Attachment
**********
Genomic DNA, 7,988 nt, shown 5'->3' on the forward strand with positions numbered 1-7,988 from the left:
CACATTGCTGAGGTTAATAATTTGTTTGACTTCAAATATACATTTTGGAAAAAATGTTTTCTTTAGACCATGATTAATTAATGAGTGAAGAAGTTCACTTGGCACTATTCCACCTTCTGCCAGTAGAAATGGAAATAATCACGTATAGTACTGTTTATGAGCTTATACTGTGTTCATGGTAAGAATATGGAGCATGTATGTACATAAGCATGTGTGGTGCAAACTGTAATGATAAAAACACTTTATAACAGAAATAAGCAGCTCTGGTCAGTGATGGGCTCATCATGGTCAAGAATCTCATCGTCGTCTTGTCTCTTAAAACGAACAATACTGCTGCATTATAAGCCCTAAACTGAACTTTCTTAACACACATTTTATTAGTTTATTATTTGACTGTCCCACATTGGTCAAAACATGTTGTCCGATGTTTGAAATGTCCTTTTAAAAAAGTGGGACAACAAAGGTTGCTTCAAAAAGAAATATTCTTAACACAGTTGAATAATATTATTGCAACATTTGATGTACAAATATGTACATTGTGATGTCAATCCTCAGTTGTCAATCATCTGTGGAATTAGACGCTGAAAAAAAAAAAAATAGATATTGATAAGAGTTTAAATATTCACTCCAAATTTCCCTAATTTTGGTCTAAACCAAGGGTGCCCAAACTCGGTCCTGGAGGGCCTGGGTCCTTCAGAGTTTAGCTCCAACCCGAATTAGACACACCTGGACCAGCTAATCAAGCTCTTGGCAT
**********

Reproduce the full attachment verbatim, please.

Genomic DNA, 7,988 nt, shown 5'->3' on the forward strand with positions numbered 1-7,988 from the left:
CACATTGCTGAGGTTAATAATTTGTTTGACTTCAAATATACATTTTGGAAAAAATGTTTTCTTTAGACCATGATTAATTAATGAGTGAAGAAGTTCACTTGGCACTATTCCACCTTCTGCCAGTAGAAATGGAAATAATCACGTATAGTACTGTTTATGAGCTTATACTGTGTTCATGGTAAGAATATGGAGCATGTATGTACATAAGCATGTGTGGTGCAAACTGTAATGATAAAAACACTTTATAACAGAAATAAGCAGCTCTGGTCAGTGATGGGCTCATCATGGTCAAGAATCTCATCGTCGTCTTGTCTCTTAAAACGAACAATACTGCTGCATTATAAGCCCTAAACTGAACTTTCTTAACACACATTTTATTAGTTTATTATTTGACTGTCCCACATTGGTCAAAACATGTTGTCCGATGTTTGAAATGTCCTTTTAAAAAAGTGGGACAACAAAGGTTGCTTCAAAAAGAAATATTCTTAACACAGTTGAATAATATTATTGCAACATTTGATGTACAAATATGTACATTGTGATGTCAATCCTCAGTTGTCAATCATCTGTGGAATTAGACGCTGAAAAAAAAAAAAATAGATATTGATAAGAGTTTAAATATTCACTCCAAATTTCCCTAATTTTGGTCTAAACCAAGGGTGCCCAAACTCGGTCCTGGAGGGCCTGGGTCCTTCAGAGTTTAGCTCCAACCCGAATTAGACACACCTGGACCAGCTAATCAAGCTCTTGGCAT